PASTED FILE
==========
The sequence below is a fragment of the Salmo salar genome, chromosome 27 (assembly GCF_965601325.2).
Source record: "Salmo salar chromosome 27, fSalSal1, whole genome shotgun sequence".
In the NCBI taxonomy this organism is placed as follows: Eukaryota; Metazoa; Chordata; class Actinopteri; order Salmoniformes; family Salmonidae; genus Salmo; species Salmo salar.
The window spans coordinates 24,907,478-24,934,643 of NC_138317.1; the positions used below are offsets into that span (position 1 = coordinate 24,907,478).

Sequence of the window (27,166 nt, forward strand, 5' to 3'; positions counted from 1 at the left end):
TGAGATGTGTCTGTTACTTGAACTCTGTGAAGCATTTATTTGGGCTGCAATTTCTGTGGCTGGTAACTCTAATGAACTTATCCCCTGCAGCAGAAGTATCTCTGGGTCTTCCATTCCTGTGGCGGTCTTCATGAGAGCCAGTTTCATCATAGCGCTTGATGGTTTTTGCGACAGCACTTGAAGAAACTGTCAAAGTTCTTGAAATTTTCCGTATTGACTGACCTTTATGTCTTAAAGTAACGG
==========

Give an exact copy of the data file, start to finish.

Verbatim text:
The sequence below is a fragment of the Salmo salar genome, chromosome 27 (assembly GCF_965601325.2).
Source record: "Salmo salar chromosome 27, fSalSal1, whole genome shotgun sequence".
In the NCBI taxonomy this organism is placed as follows: Eukaryota; Metazoa; Chordata; class Actinopteri; order Salmoniformes; family Salmonidae; genus Salmo; species Salmo salar.
The window spans coordinates 24,907,478-24,934,643 of NC_138317.1; the positions used below are offsets into that span (position 1 = coordinate 24,907,478).

Sequence of the window (27,166 nt, forward strand, 5' to 3'; positions counted from 1 at the left end):
TGAGATGTGTCTGTTACTTGAACTCTGTGAAGCATTTATTTGGGCTGCAATTTCTGTGGCTGGTAACTCTAATGAACTTATCCCCTGCAGCAGAAGTATCTCTGGGTCTTCCATTCCTGTGGCGGTCTTCATGAGAGCCAGTTTCATCATAGCGCTTGATGGTTTTTGCGACAGCACTTGAAGAAACTGTCAAAGTTCTTGAAATTTTCCGTATTGACTGACCTTTATGTCTTAAAGTAACGG